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Old 01-02-2016, 09:37 PM   #21
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Old 01-02-2016, 11:21 PM   #22
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I learned frugality up close and personal from my parents. Growing up as one of 7 kids in a immigrant, minority family, and living my early years in one of the most dangerous sections of New York (though we kids did not know it at the time), I (and my siblings) saw my parents practice frugality. They were not ashamed of it, and didn't not make it seem like a burden.

The other import ant lesson was self-sufficiency. I never heard my parents`complain to us about life being unfair or discrimination - instead the emphasis was on personal responsibility, no job was beneath doing, and making the most out of ones skills.

Many of their adult friends, some of whom I viewed as mentors, had the same attitude. I can't recall any of my parents close friends being wasteful or extravagant - though we saw a lot of that in our neighborhoods. They would also encourage us to have friends who had goals - the adage "show me your friends and I'll show you your future" was something they taught us growing up - and which we experienced its truth.

The investing I learned primarily from listening to and observing older workers when I joined Megacorp. The main lesson was to not fall into the get-rich-quick mentality, but focus on the adage "slow and steady wins the race" when it comes to personal finance. I built on this by reading Money Magazine and personal finance books from various proven authors who emphasized that latter view. Of course I made mistakes, but fortunately they were relatively little ones.
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Old 01-03-2016, 07:05 AM   #23
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The other import ant lesson was self-sufficiency. I never heard my parents`complain to us about life being unfair or discrimination - instead the emphasis was on personal responsibility, no job was beneath doing, and making the most out of ones skills....

The main lesson was to not fall into the get-rich-quick mentality, but focus on the adage "slow and steady wins the race" )

Your vision although spot on and flawless isn't popular with the entitled generation. Free everything baby and I want it now.


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Old 01-03-2016, 08:04 AM   #24
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Your vision although spot on and flawless isn't popular with the entitled generation. Free everything baby and I want it now.


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That would be funny if it's wasn't "becoming" so true.
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Old 01-03-2016, 08:22 AM   #25
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Interesting thread. My parents were very frugal depression era types. My father was a school administrator and my mother stayed at home. Nevertheless they managed to put six kids through college and maintain a nice enough upper middle class household. That left me feeling secure (with no real basis since no big inheritance would be coming my way) so I became a typical no net worth twenty-something. I didn't so much live over my means as live in a paycheck to paycheck fashion. What caught my attention was a fellow employee at my first Federal job at age 25. I really liked this guy but he was abit of a debt/savings oddball. He had two kids, a nice suburban house, and a stay at home wife but no credit cards and no debt outside his mortgage. He was a Viet Nam vet who saved almost his entire military pay to fund the house and start an emergency fund (the wife lived with her parents during his enlistment). Paid cash for his three year old car. Saved up for major purchases. Yet his house was beautiful, the kids well dressed, the Xmas tree surrounded by presents. I didn't follow his path but he did inspire me to start thinking before I spent. Of course meeting DW about eight years later made the real difference -- she whipped me into permanent shape. It wasn't until I hooked up with her that I started paying off monthly balances on all CCs and building real savings.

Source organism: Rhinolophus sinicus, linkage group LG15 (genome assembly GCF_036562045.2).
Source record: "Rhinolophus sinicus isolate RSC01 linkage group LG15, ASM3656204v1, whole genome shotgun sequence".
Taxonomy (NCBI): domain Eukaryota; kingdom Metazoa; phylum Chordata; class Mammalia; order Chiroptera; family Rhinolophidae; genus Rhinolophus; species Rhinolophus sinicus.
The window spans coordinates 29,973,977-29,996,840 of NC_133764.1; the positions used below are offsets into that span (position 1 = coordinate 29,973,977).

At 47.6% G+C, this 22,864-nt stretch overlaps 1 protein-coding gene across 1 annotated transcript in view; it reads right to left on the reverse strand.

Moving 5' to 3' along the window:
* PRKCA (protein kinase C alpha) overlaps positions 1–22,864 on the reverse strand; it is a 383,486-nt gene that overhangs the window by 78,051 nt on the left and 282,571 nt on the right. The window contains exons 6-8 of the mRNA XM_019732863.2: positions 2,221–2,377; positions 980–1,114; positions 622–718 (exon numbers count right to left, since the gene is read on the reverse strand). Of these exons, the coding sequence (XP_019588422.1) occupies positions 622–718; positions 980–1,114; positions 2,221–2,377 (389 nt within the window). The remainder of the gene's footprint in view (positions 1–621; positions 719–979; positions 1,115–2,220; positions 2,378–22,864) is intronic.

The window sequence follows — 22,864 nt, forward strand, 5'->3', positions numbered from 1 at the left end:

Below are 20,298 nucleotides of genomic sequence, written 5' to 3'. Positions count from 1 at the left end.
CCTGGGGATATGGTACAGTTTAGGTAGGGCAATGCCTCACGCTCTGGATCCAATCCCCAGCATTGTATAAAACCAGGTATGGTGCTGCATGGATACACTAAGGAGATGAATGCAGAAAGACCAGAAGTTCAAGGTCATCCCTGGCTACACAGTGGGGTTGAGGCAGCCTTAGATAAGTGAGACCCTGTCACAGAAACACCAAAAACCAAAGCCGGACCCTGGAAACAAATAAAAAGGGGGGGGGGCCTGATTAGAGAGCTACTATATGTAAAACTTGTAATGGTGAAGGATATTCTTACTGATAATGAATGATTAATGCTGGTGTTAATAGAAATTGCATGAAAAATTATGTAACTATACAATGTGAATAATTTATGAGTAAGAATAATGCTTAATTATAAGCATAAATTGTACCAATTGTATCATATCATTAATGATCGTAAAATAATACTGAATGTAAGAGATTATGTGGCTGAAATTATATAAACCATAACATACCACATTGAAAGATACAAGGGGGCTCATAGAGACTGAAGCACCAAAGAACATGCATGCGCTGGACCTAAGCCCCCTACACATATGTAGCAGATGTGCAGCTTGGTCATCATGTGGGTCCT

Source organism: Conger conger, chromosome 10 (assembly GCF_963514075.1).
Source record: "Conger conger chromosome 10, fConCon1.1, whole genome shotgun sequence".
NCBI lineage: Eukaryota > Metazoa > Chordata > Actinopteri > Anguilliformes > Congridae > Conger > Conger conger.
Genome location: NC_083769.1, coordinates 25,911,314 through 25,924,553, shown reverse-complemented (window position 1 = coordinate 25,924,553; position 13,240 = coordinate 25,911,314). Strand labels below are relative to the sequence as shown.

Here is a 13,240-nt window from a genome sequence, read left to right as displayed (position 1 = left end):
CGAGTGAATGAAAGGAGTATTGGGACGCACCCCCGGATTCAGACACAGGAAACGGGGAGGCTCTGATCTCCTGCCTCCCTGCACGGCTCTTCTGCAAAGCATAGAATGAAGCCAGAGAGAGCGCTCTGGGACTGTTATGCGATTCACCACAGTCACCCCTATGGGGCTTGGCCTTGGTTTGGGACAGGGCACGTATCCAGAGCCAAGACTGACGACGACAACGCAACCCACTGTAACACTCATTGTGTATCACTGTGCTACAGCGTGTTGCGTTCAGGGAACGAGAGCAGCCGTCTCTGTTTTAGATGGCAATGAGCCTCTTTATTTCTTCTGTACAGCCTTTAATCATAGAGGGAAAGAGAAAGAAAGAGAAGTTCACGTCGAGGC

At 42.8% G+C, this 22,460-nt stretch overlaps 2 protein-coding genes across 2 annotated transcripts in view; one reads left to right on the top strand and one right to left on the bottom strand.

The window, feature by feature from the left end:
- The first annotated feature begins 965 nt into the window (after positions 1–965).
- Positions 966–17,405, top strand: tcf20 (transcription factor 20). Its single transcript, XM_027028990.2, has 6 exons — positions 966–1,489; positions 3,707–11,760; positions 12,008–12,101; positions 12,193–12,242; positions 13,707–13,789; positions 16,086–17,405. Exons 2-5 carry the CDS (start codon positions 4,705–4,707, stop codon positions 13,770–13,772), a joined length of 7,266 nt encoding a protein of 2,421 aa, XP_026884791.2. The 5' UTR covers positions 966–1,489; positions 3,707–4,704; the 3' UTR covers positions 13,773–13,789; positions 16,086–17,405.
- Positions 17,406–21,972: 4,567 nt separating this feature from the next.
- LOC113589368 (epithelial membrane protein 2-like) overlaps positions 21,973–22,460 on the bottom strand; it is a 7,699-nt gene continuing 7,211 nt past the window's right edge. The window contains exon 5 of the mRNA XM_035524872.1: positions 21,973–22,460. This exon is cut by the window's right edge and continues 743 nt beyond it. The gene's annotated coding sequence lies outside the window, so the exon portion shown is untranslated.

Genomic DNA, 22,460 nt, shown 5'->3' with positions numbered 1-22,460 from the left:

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Old 01-03-2016, 08:27 AM   #26
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And ungrateful as well!
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Old 01-03-2016, 08:34 AM   #27
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Your vision although spot on and flawless isn't popular with the entitled generation. Free everything baby and I want it now.


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This may be the case for many younger people but certainly not all. My daughter and son in law (early 30's) work very hard, LBYM, and are excellent with money. Much better then I was at that age. This despite the fact we, as parents, have been very generous to them. No sense of entitlement that I can detect.

As far as how I learned personal finance? This is a tough one for me. Upbringing was middle class in most ways, except for my parents' lack of encouragement for higher eduction. My father actively discouraged me in this regard. He saw no value in it. He didn't have any and he saw no reason for me to have any. This didn't stop me though and I funded it myself to the grad degree level. Worked out splendidly for me but not so much for my siblings. In many ways I always did the opposite of what my parents wanted. A little strange.
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